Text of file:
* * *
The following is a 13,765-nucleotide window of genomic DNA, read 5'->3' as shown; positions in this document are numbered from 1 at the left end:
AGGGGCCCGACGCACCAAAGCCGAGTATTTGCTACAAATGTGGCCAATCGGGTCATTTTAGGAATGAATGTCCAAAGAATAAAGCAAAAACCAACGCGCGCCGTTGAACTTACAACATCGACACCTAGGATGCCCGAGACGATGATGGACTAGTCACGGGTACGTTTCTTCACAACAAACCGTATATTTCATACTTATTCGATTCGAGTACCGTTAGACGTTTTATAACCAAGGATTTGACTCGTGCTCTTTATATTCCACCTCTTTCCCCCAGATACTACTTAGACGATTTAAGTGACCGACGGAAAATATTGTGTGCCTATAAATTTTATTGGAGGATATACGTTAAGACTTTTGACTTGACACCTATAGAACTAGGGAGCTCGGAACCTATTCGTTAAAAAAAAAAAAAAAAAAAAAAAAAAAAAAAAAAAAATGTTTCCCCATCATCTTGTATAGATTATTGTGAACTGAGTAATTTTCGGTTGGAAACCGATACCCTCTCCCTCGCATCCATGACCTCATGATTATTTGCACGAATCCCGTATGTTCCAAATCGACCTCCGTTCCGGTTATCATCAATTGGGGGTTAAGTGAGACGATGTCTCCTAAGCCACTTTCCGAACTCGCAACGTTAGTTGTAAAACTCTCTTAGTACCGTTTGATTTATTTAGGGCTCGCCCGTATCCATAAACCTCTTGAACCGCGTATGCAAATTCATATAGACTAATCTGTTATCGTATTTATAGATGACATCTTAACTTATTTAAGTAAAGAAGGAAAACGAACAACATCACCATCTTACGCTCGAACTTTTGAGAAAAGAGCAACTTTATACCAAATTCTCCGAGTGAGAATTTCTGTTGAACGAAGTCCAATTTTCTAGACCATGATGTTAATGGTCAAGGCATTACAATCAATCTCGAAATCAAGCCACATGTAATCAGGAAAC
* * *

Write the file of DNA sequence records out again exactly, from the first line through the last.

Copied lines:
The following is a 13,765-nucleotide window of genomic DNA, read 5'->3' as shown; positions in this document are numbered from 1 at the left end:
AGGGGCCCGACGCACCAAAGCCGAGTATTTGCTACAAATGTGGCCAATCGGGTCATTTTAGGAATGAATGTCCAAAGAATAAAGCAAAAACCAACGCGCGCCGTTGAACTTACAACATCGACACCTAGGATGCCCGAGACGATGATGGACTAGTCACGGGTACGTTTCTTCACAACAAACCGTATATTTCATACTTATTCGATTCGAGTACCGTTAGACGTTTTATAACCAAGGATTTGACTCGTGCTCTTTATATTCCACCTCTTTCCCCCAGATACTACTTAGACGATTTAAGTGACCGACGGAAAATATTGTGTGCCTATAAATTTTATTGGAGGATATACGTTAAGACTTTTGACTTGACACCTATAGAACTAGGGAGCTCGGAACCTATTCGTTAAAAAAAAAAAAAAAAAAAAAAAAAAAAAAAAAAAAATGTTTCCCCATCATCTTGTATAGATTATTGTGAACTGAGTAATTTTCGGTTGGAAACCGATACCCTCTCCCTCGCATCCATGACCTCATGATTATTTGCACGAATCCCGTATGTTCCAAATCGACCTCCGTTCCGGTTATCATCAATTGGGGGTTAAGTGAGACGATGTCTCCTAAGCCACTTTCCGAACTCGCAACGTTAGTTGTAAAACTCTCTTAGTACCGTTTGATTTATTTAGGGCTCGCCCGTATCCATAAACCTCTTGAACCGCGTATGCAAATTCATATAGACTAATCTGTTATCGTATTTATAGATGACATCTTAACTTATTTAAGTAAAGAAGGAAAACGAACAACATCACCATCTTACGCTCGAACTTTTGAGAAAAGAGCAACTTTATACCAAATTCTCCGAGTGAGAATTTCTGTTGAACGAAGTCCAATTTTCTAGACCATGATGTTAATGGTCAAGGCATTACAATCAATCTCGAAATCAAGCCACATGTAATCAGGAAAC